They spent months alone bolted inside their house - and one of them starved to death while other two were on the brink of dying. Their neighbours came to know about their existence only when the body of one of the three sisters started rotting.
In 2007, three sisters living in Kalkaji extension in southeast Delhi and facing poverty and unemployment apparently went without food for weeks.
Their neighbours realised only when one of the sisters, 30-year-old Neeru died and the stench of her rotting body spread throughout the lane they lived in.
Nothing helped the two surviving sisters, Dolly (43) and Poonam (41), who went through series of psychiatric evaluation and therapy.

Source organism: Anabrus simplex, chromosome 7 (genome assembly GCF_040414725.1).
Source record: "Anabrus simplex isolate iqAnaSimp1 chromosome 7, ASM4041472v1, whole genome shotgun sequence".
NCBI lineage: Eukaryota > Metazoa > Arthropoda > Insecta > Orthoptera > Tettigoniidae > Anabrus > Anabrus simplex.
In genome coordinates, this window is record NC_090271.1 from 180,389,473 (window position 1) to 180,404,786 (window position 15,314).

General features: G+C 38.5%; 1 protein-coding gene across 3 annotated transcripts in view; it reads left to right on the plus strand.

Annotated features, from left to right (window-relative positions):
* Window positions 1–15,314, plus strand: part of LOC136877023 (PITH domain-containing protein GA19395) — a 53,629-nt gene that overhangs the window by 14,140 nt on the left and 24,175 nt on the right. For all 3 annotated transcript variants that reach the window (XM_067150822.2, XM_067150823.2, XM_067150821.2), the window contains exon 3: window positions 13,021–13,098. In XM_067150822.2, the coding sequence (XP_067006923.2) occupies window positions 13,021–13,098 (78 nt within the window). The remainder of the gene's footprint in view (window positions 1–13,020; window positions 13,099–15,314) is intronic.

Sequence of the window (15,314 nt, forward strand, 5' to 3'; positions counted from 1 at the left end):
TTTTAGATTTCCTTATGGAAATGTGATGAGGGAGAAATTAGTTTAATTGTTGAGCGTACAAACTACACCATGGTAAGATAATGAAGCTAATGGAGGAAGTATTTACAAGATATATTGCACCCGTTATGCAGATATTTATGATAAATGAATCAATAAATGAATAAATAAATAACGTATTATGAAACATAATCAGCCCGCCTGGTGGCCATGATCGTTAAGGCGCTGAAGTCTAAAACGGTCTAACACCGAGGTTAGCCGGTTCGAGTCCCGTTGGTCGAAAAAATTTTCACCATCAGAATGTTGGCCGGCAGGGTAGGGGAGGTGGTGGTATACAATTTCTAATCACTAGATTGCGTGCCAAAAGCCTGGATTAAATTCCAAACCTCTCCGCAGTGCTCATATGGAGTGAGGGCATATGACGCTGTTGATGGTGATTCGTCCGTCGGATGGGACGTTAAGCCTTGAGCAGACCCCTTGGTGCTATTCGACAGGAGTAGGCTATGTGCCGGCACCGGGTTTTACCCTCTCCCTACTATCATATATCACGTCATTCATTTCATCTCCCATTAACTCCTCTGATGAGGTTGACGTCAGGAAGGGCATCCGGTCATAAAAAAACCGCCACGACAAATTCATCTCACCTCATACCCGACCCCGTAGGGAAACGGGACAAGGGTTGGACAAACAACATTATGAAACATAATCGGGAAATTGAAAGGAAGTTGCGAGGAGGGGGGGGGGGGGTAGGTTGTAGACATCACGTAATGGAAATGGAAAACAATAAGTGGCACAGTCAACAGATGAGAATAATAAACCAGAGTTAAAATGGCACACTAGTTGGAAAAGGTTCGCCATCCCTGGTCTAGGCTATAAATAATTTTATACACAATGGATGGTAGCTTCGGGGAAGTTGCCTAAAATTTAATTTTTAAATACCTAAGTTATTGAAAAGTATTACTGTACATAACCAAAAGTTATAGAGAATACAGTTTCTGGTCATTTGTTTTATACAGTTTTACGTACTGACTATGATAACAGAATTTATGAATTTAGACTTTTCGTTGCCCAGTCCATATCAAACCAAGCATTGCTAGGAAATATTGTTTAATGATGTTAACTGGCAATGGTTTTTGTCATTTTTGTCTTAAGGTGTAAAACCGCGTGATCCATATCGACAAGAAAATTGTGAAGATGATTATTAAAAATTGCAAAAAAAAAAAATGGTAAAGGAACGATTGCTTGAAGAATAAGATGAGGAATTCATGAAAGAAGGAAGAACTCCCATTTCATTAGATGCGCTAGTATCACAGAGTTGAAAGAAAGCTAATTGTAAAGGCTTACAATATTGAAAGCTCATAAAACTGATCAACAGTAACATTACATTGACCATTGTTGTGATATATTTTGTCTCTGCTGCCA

Even today they spend most of their time behind the closed doors of their house and survive on little food and money the local RWA gives them. Any efforts to help them out has been fruitless. "I have time and again tried to speak to them. They need our help and support but they refuse to take it. They are very suspicious of outsiders," said Ashok Randhawa, president South Asian Forum People Against Terror.
Psychiatrists, however, believe that with the right kind of support and therapy they can be rehabilitated. But for that, the support of people is required.
"There is always scope for them to improve and normalise. Such people after therapy can lead a normal life. But people suffering from such disorders need social acceptance because a social stigma is attached to mental illness," said Jeetendra Nagpal, consultant psychiatrist VIMHANS.